The cellar-dwelling Chicago White Sox have officially kicked off their sale-a-thon by trading hard throwing lefty relief pitcher Matt Thornton to the Boston Red Sox for a prospect. The trade figures to be the first of several moves by Chicago GM Rick Hahn. In fact, this could be the biggest fire sale seen in Chicago since Mrs. O'Leary's cow kicked over the lantern.
Chicago finds itself 14 games behind Detroit at the All-Star break, although the two clubs will face each other 15 times by the end of the season. They have been outscored by 60 runs. Compare that with the Tigers' plus 89 runs makes a run differential of 149 runs. Chicago's playoff odds are listed at 0.1%, and only the Houston Astros have a poorer record in the American League.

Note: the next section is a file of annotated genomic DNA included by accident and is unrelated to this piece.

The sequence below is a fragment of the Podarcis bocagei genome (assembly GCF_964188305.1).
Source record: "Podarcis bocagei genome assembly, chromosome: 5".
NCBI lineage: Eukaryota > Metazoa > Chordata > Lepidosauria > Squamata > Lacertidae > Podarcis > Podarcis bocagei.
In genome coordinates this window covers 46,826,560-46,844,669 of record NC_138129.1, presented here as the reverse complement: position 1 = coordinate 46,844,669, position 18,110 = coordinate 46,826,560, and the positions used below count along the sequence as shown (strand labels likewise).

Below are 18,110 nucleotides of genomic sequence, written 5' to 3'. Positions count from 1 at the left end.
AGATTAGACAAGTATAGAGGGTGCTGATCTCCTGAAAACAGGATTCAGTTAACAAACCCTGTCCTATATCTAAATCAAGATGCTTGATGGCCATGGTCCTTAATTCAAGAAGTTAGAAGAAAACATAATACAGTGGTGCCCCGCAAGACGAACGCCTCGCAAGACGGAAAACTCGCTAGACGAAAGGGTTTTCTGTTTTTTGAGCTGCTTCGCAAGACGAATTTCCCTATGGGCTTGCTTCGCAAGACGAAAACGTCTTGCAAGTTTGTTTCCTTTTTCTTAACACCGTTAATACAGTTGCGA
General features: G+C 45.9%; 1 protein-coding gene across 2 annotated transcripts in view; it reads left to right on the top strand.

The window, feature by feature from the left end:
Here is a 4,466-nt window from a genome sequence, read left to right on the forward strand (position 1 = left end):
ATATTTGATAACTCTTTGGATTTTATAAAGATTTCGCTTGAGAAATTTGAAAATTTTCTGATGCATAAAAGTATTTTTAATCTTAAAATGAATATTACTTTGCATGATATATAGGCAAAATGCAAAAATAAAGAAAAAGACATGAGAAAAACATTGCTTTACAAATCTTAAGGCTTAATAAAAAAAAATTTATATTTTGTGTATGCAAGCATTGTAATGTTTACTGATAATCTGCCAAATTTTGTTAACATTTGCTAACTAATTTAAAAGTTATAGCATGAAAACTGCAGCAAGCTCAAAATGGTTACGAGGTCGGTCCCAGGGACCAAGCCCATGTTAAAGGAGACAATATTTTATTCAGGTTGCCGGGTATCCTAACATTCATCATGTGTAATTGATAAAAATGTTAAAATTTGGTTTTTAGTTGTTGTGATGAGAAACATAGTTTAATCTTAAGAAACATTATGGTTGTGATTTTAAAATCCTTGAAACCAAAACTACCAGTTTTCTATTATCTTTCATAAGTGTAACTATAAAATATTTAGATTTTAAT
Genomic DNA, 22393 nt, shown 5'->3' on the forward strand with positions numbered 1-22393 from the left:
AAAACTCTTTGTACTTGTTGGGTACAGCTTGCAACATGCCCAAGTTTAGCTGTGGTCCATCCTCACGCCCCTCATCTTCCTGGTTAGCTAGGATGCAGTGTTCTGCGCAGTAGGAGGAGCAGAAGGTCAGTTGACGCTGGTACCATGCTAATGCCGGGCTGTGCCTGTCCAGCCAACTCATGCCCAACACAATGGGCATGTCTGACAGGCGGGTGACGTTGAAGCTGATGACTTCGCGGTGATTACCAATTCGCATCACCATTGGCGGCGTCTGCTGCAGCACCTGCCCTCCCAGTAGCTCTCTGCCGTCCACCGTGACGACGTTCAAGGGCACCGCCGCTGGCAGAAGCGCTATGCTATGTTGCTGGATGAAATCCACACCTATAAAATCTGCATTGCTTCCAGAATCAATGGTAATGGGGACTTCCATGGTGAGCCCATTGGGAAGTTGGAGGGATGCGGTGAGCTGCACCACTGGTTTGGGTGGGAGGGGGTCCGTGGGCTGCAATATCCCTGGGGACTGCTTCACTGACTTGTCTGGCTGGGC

In trading Thornton, who has about $3.5 million left on his contract for the 2013 season, the White Sox have confirmed what many have speculated- that the club will be sellers approaching the July 31st trade deadline. The Sox exchange includes $750,000 in cash going from White to Red, and Boston’s 13th rated prospect going to Chicago.
Other players that Chicago might be willing to move include outfielder Alex Rios, relief pitchers Matt Lindstrom and Jesse Crain, and starting pitcher Jake Peavy. Crain and Peavy are both currently on the 15 day disabled list, but are due to return by the end of this month. They could even part with shortstop Alexei Ramirez or some other veterans if the price is right. Baseball America ranks the White Sox 29th of 30 teams in their organization talent rankings.